How many ways can you describe black?We first saw this clever idea of a color imagery thesaurus on GalleyCat and had to share. An idea that makes writing more visual (and fun) is always a useful tool. And with fall in the air, a chance to flex some creative muscles before the holiday sales crush begins…

Ingrid Sundberg, a writer and illustrator whose young adult novel All We Left Behind will be released this fall, has created a “color thesaurus.”

How many ways can you say white?

How many ways can you say b&w?

Sundberg posted the twelve images on her blog (shown tiny below – but visit her site for the cool full-sized versions!). She feels that employing this tool allows her to add specificity to her writing. Said Ingrid in her post revealing the images, “Making word lists can help to find the voice of my story, dig into the emotion of a scene, or create variety. Having a variety of color names at my fingertips helps me to create specificity in my writing. So for fun, I created this color thesaurus for your reference. Of course, there are plenty more color names  in the world, so, this is just to get you started.”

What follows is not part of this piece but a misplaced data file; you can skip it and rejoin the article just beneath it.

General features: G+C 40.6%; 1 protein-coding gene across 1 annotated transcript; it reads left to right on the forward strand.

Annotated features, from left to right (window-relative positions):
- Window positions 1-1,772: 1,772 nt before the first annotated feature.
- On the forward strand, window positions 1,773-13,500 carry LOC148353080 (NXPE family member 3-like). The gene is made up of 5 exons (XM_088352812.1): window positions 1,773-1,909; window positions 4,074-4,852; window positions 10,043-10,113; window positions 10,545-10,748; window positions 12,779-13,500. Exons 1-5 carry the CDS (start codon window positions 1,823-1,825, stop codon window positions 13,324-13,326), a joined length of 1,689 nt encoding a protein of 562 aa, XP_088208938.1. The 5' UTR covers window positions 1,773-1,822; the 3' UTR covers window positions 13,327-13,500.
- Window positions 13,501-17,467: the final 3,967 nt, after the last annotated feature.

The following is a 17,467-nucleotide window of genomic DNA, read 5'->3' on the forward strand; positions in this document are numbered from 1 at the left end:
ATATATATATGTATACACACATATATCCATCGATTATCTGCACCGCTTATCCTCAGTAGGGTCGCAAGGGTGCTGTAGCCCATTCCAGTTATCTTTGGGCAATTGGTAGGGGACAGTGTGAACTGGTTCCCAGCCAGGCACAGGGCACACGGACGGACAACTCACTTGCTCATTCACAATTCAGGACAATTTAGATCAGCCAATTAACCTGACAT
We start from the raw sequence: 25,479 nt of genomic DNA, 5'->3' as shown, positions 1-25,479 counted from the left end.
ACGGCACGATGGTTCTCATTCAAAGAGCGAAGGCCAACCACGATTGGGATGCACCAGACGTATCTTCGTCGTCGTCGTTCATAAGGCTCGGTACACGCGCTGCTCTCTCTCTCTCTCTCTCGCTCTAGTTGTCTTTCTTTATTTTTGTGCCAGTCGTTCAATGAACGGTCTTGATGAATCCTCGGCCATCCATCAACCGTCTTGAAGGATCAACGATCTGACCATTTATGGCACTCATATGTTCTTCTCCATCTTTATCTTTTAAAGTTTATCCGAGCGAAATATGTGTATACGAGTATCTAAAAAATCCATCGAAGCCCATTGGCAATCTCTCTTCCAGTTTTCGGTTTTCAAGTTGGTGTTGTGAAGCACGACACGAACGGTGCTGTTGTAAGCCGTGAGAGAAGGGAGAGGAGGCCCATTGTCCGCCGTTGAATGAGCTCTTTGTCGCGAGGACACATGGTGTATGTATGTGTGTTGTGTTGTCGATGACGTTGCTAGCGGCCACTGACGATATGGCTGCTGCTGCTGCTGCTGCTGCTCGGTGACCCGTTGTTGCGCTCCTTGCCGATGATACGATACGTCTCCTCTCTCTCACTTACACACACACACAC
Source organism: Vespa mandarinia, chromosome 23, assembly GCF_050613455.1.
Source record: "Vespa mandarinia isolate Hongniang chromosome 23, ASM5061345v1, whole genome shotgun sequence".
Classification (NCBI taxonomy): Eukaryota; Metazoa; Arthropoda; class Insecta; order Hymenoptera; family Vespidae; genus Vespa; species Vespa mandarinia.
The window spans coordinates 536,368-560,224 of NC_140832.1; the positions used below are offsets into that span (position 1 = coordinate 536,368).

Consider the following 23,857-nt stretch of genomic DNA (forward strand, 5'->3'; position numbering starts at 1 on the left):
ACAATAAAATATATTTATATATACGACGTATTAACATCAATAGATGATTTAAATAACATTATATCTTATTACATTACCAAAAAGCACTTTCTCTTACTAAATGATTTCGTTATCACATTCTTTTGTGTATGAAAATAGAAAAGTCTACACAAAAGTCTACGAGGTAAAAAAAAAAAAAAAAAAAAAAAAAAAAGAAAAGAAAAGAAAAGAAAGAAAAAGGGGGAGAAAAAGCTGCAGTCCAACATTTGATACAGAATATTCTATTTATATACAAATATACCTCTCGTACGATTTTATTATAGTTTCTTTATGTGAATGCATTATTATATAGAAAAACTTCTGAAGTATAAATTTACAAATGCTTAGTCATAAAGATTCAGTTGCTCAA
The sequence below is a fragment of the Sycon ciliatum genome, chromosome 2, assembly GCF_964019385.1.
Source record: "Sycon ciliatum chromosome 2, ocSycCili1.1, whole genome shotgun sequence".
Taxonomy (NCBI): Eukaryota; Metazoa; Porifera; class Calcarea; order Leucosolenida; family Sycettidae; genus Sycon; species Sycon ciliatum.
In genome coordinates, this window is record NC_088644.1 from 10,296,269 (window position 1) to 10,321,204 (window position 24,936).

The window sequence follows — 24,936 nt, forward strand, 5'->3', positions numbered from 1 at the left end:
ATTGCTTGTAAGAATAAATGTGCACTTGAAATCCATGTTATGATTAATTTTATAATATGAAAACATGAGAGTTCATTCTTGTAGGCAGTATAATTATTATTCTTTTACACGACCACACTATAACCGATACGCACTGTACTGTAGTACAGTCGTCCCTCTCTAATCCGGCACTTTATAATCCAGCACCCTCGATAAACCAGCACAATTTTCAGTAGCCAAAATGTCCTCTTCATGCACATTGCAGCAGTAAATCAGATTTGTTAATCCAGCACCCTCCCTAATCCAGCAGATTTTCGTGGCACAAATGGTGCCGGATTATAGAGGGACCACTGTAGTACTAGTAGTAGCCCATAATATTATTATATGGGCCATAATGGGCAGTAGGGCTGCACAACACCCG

What other imagery guides might prove useful to your writing? Shapes (pointy, cragged, lopsided) or smells (a visit to a botanical shop might yield fun results you can match with photos)… Weigh in, tribe, and meanwhile, enjoy the view!



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4 thoughts on “Writer Tip: Create Your Own Imagery Thesaurus

  • October 3, 2014 at 2:19 pm

    What a clever idea! Thanks for sharing this.

  • October 1, 2014 at 5:44 pm

    Cool! The original is even more dramatic! She obviously likes color, even in her hair.

  • October 1, 2014 at 12:02 pm

    I’ve used the charts for embroidery thread and paint to get specific color names into my writing.

    • October 10, 2014 at 5:00 pm

      Google “shades of [color]” and you’ll also get a lot of options!

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